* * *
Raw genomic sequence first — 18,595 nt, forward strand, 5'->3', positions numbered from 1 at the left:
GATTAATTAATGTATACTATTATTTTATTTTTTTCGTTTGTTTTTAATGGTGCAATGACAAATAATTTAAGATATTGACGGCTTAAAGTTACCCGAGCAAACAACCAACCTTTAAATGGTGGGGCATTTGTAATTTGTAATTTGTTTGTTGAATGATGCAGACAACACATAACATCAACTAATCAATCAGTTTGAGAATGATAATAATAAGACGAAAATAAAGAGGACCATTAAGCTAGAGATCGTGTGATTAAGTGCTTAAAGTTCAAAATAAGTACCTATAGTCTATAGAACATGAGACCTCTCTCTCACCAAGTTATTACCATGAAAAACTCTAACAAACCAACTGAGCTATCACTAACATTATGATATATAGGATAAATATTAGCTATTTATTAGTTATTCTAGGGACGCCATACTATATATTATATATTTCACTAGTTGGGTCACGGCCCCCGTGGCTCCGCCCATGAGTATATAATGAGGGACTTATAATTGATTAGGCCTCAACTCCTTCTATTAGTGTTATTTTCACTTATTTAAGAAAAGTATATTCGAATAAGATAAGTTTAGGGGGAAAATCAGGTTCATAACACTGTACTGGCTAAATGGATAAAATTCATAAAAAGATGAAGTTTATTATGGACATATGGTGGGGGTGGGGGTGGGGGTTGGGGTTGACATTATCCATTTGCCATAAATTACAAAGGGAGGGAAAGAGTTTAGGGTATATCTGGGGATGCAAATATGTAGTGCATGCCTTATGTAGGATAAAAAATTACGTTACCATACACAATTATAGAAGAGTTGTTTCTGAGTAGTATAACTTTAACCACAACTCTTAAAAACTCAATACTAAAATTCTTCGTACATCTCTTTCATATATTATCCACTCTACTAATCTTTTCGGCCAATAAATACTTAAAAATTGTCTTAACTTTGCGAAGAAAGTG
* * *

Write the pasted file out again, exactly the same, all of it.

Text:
Raw genomic sequence first — 18,595 nt, forward strand, 5'->3', positions numbered from 1 at the left:
GATTAATTAATGTATACTATTATTTTATTTTTTTCGTTTGTTTTTAATGGTGCAATGACAAATAATTTAAGATATTGACGGCTTAAAGTTACCCGAGCAAACAACCAACCTTTAAATGGTGGGGCATTTGTAATTTGTAATTTGTTTGTTGAATGATGCAGACAACACATAACATCAACTAATCAATCAGTTTGAGAATGATAATAATAAGACGAAAATAAAGAGGACCATTAAGCTAGAGATCGTGTGATTAAGTGCTTAAAGTTCAAAATAAGTACCTATAGTCTATAGAACATGAGACCTCTCTCTCACCAAGTTATTACCATGAAAAACTCTAACAAACCAACTGAGCTATCACTAACATTATGATATATAGGATAAATATTAGCTATTTATTAGTTATTCTAGGGACGCCATACTATATATTATATATTTCACTAGTTGGGTCACGGCCCCCGTGGCTCCGCCCATGAGTATATAATGAGGGACTTATAATTGATTAGGCCTCAACTCCTTCTATTAGTGTTATTTTCACTTATTTAAGAAAAGTATATTCGAATAAGATAAGTTTAGGGGGAAAATCAGGTTCATAACACTGTACTGGCTAAATGGATAAAATTCATAAAAAGATGAAGTTTATTATGGACATATGGTGGGGGTGGGGGTGGGGGTTGGGGTTGACATTATCCATTTGCCATAAATTACAAAGGGAGGGAAAGAGTTTAGGGTATATCTGGGGATGCAAATATGTAGTGCATGCCTTATGTAGGATAAAAAATTACGTTACCATACACAATTATAGAAGAGTTGTTTCTGAGTAGTATAACTTTAACCACAACTCTTAAAAACTCAATACTAAAATTCTTCGTACATCTCTTTCATATATTATCCACTCTACTAATCTTTTCGGCCAATAAATACTTAAAAATTGTCTTAACTTTGCGAAGAAAGTG